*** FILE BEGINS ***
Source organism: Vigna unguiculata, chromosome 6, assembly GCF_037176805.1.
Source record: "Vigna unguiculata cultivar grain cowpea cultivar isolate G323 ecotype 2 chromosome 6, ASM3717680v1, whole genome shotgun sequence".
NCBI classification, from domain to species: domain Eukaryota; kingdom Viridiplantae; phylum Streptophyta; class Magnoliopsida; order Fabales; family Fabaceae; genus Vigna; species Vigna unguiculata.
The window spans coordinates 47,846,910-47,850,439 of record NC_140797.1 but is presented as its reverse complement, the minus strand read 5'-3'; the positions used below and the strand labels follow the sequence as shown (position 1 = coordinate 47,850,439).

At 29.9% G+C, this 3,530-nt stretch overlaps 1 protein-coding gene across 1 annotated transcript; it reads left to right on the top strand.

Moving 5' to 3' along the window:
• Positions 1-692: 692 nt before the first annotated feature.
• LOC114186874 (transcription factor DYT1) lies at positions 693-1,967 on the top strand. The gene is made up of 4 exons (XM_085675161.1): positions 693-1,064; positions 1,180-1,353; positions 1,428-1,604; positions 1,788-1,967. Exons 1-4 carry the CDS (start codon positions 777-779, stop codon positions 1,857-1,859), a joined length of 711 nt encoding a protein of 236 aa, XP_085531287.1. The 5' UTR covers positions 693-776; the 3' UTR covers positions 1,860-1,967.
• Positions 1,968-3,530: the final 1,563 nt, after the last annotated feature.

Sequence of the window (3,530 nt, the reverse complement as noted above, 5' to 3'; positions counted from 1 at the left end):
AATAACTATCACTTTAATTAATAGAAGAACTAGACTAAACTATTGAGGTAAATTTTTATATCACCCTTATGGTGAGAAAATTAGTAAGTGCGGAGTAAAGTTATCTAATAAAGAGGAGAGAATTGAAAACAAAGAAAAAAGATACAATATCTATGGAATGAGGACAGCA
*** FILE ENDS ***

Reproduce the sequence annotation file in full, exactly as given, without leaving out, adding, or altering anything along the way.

Source organism: Vigna unguiculata, chromosome 6, assembly GCF_037176805.1.
Source record: "Vigna unguiculata cultivar grain cowpea cultivar isolate G323 ecotype 2 chromosome 6, ASM3717680v1, whole genome shotgun sequence".
NCBI classification, from domain to species: domain Eukaryota; kingdom Viridiplantae; phylum Streptophyta; class Magnoliopsida; order Fabales; family Fabaceae; genus Vigna; species Vigna unguiculata.
The window spans coordinates 47,846,910-47,850,439 of record NC_140797.1 but is presented as its reverse complement, the minus strand read 5'-3'; the positions used below and the strand labels follow the sequence as shown (position 1 = coordinate 47,850,439).

At 29.9% G+C, this 3,530-nt stretch overlaps 1 protein-coding gene across 1 annotated transcript; it reads left to right on the top strand.

Moving 5' to 3' along the window:
• Positions 1-692: 692 nt before the first annotated feature.
• LOC114186874 (transcription factor DYT1) lies at positions 693-1,967 on the top strand. The gene is made up of 4 exons (XM_085675161.1): positions 693-1,064; positions 1,180-1,353; positions 1,428-1,604; positions 1,788-1,967. Exons 1-4 carry the CDS (start codon positions 777-779, stop codon positions 1,857-1,859), a joined length of 711 nt encoding a protein of 236 aa, XP_085531287.1. The 5' UTR covers positions 693-776; the 3' UTR covers positions 1,860-1,967.
• Positions 1,968-3,530: the final 1,563 nt, after the last annotated feature.

Sequence of the window (3,530 nt, the reverse complement as noted above, 5' to 3'; positions counted from 1 at the left end):
AATAACTATCACTTTAATTAATAGAAGAACTAGACTAAACTATTGAGGTAAATTTTTATATCACCCTTATGGTGAGAAAATTAGTAAGTGCGGAGTAAAGTTATCTAATAAAGAGGAGAGAATTGAAAACAAAGAAAAAAGATACAATATCTATGGAATGAGGACAGCA